This illustrates a few things: First, that MacKay knows as much about history as he does geography. Second, that he must write his own speeches and may think he is American. Third, the millions of dollars the CPC has decided to spend celebrating the War of 1812 hasn't been spent on briefing cabinet members on what the War of 1812 actually was.
I bet as part of the cutbacks, they brought in a highly-paid consultant who just made them watch this movie trailer and told them it was a documentary made up of contemporary newsreel footage. It would have to be newsreel film, everybody knows they didn't have videotape back in the early 19th century, right Minister MacKay?


Thursday, July 12, 2012

thou shalt not bear false witness

Someone thinks this story should make you angry about the big bad government and how it discriminates against poor persecuted Christians and robs people of fundamental liberties with its jackbooted thugs and politically-correct commissars. In other words, it is a typical SUN news story.

Naturally the story of how Michael Salman has been mercilessly hounded by the prayer police and thrown into prison for studying the bible in his own home and helping lead people to Jesus has been making the rounds of the all the conservative and christian websites, where the "morns" have been lapping it up like manna from heaven.

A little basic research and you realize that the SUN has left out a few inconvenient facts, in other words, it is a typical SUN news story.

Even FOX News and a conspiracy-mongering libertarian website did better jobs at presenting more than one side of the story. And these guys seem to have gone over the internet with a fine-toothed comb to find the good pastor's previous criminal convictions for impersonating a police officer, involvement in a drive-by shooting and a number of indications that he has been engaged in less-than-honest business practices.

Essentially, this boob has built a 2000 square foot church in his backyard and hosts services three times a week. The building does not conform with the building code or zoning requirements for a church. And despite his making a big martyr-flavoured whoop-de-doo about surrendering himself to go to jail, the authorities sent him home. But don't tell the rubes on the internet or that read the SUN that, or they might not get outraged about "liberal persecution" and send money to this con man.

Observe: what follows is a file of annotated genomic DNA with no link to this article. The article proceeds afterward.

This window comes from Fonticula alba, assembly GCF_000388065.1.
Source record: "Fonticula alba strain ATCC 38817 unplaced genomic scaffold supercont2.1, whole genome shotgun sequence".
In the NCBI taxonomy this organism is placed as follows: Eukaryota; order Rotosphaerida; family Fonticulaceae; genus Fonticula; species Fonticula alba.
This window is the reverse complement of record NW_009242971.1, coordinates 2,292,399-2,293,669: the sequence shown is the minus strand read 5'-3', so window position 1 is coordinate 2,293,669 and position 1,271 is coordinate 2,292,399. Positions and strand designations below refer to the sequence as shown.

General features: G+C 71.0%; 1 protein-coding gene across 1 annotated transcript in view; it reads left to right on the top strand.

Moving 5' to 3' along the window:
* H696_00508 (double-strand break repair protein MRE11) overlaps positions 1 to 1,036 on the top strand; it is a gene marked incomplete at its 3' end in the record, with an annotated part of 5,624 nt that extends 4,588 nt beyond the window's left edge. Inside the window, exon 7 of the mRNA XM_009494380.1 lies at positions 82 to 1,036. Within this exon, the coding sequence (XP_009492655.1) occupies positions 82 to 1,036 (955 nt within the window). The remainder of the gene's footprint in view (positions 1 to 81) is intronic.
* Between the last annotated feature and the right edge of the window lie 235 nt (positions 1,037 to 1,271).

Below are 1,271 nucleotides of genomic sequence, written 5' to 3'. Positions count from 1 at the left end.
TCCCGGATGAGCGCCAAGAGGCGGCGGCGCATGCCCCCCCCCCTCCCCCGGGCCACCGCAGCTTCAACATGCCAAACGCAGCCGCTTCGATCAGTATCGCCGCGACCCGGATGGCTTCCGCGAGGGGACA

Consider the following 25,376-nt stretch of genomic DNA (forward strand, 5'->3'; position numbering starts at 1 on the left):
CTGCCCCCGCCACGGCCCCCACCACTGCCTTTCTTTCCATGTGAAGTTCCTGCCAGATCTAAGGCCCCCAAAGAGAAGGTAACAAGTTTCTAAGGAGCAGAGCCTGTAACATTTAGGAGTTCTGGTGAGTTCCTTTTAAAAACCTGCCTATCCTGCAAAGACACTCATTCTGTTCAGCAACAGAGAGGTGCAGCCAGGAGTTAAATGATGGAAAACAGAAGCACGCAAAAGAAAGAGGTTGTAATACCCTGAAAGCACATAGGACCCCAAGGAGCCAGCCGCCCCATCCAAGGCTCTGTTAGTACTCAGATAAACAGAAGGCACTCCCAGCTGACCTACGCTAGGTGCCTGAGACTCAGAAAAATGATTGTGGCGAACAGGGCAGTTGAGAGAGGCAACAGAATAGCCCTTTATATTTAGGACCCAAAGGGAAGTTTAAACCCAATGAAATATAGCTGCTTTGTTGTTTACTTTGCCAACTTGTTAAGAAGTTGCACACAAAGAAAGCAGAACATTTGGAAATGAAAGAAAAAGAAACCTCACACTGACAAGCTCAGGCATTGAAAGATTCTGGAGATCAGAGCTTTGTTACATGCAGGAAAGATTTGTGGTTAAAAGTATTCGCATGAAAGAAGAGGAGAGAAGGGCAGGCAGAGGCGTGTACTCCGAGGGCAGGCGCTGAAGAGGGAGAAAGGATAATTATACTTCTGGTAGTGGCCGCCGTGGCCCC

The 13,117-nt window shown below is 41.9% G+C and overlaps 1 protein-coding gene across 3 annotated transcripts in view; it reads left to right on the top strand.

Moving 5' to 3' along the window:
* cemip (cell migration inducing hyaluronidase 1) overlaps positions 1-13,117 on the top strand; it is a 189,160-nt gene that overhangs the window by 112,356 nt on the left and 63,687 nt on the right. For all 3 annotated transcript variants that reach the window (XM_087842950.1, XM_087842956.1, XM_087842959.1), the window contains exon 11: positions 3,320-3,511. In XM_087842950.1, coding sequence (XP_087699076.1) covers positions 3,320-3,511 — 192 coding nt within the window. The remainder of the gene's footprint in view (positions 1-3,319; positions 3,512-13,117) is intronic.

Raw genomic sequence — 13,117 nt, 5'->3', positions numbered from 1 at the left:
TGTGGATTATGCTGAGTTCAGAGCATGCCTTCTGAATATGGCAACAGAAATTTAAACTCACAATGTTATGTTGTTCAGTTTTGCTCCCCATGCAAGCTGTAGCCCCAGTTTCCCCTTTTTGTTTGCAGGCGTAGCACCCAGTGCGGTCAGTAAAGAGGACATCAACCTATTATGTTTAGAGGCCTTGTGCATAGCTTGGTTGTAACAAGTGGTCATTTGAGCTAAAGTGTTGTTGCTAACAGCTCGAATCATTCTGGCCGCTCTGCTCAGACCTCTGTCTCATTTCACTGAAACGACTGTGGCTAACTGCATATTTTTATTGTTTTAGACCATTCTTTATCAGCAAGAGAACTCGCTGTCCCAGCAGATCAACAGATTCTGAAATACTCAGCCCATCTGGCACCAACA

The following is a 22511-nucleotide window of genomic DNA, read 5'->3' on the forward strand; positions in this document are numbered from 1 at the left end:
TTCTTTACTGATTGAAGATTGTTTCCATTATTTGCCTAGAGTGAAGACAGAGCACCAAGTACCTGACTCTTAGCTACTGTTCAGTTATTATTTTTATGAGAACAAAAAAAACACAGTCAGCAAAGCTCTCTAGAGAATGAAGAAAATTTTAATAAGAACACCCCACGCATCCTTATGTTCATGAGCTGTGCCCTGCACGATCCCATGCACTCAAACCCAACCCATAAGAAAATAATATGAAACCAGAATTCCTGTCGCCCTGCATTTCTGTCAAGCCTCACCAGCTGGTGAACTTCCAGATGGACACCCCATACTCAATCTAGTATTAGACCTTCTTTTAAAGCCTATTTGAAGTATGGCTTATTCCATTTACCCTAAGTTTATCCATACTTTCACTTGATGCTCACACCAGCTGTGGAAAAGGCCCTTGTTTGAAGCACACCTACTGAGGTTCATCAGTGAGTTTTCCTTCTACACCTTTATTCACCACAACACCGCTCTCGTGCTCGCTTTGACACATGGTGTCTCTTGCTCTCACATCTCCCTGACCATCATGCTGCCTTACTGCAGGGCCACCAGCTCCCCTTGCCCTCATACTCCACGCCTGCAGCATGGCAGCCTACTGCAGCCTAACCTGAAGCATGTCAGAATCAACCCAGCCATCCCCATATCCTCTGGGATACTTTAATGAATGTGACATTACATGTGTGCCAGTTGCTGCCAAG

Honestly, we require other consumable products to carry a label listing ingredients. If the SUN had to do likewise the label would read something like: "10% stereo ads, 10% hometown sports boosterism, 2% cheesecake, 77 % sheer bullshit, 1% white space.


if they gave out awards for sheer brass...

Then Lord Tubby would certainly get one, with crossed swords, oak leaf clusters and bar.
But they don't.
People who renounce their Canadian citizenship to accept foreign honours should automatically be stripped of the Order of Canada, as should people who disgrace the Order by being convicted of serious criminal offences.
They stripped Alan Eagleson of his Order of Canada and, despite his being a complete and total crook and slipperier than a greased weasel, he did actually make a contribution to the country and to the sport of hockey. Unlike Conrad Black, the Eagle at least has the enough shame to accept that he did not deserve the honour.
Unlike Eagleson who was instrumental in putting together the 1972 Canada-Russia series while lining his pockets, Conrad Black, has contributed zero to the nation. Anything he has done, he has done to line his own pockets and achieve his own ends.
At the very most, I suppose it could be argued that he did do Canada a small service by taking Barbarella Amiel off the dating circuit, but I hardly think that saving a handful of media executives and faux aristocrats from here tender ministrations hardly merits the Order of Canada.
If – and it is a big if – there has been a net benefit to the nation as a result of his actions, it has been purely accidental and more likely than not a result of his inability to figure a way to keep the cash in his own grasping, grubby paws.
The board of advisors to the Order of Canada does not owe Conrad Black a hearing, it owes him naught but the back of its collective hand.
Canada owes Conrad Black absolutely nothing and as a convicted felon and foreign citizen he should count himself extremely fortunate that we allow him to enter the country at all.

Though he did inspire a great song.


Wednesday, July 11, 2012

why is this man smiling?

This photo of Finance Minister Jim Flaherty with Canada's last penny cost taxpayers $56,000. 
That is more than many rank and file public servants make in a year. That is the annual salary of a nurse or government clerk or soldier.
So, the next time you get pissed off about how long you had to wait to get get your tax refund or passport processed, or why the hospital emergency room is closed on Sunday or why your friend got laid off from their government job, just remember that this is how the party of fiscal responsibility spends your money on themselves.


Thursday, July 05, 2012

This Search Engine Kills Fascists

While we in Canada had a crown-wearing Beaver for our national birthday Google Doodle, our neighbours to the south were treated to the work of one of their greatest patriots,  who would have been 100 years old on July 12 14.

Naturally, this did not sit well with the very people Woody claimed his guitar killed. Mainly because, as one of the commenters at Tbogg points out, these people are nuttier than squirrel poop.
And so, we have a little song from Woody for Twitter users @MarciDPorter @DeusVult1911 @PL1776 and @JammieWF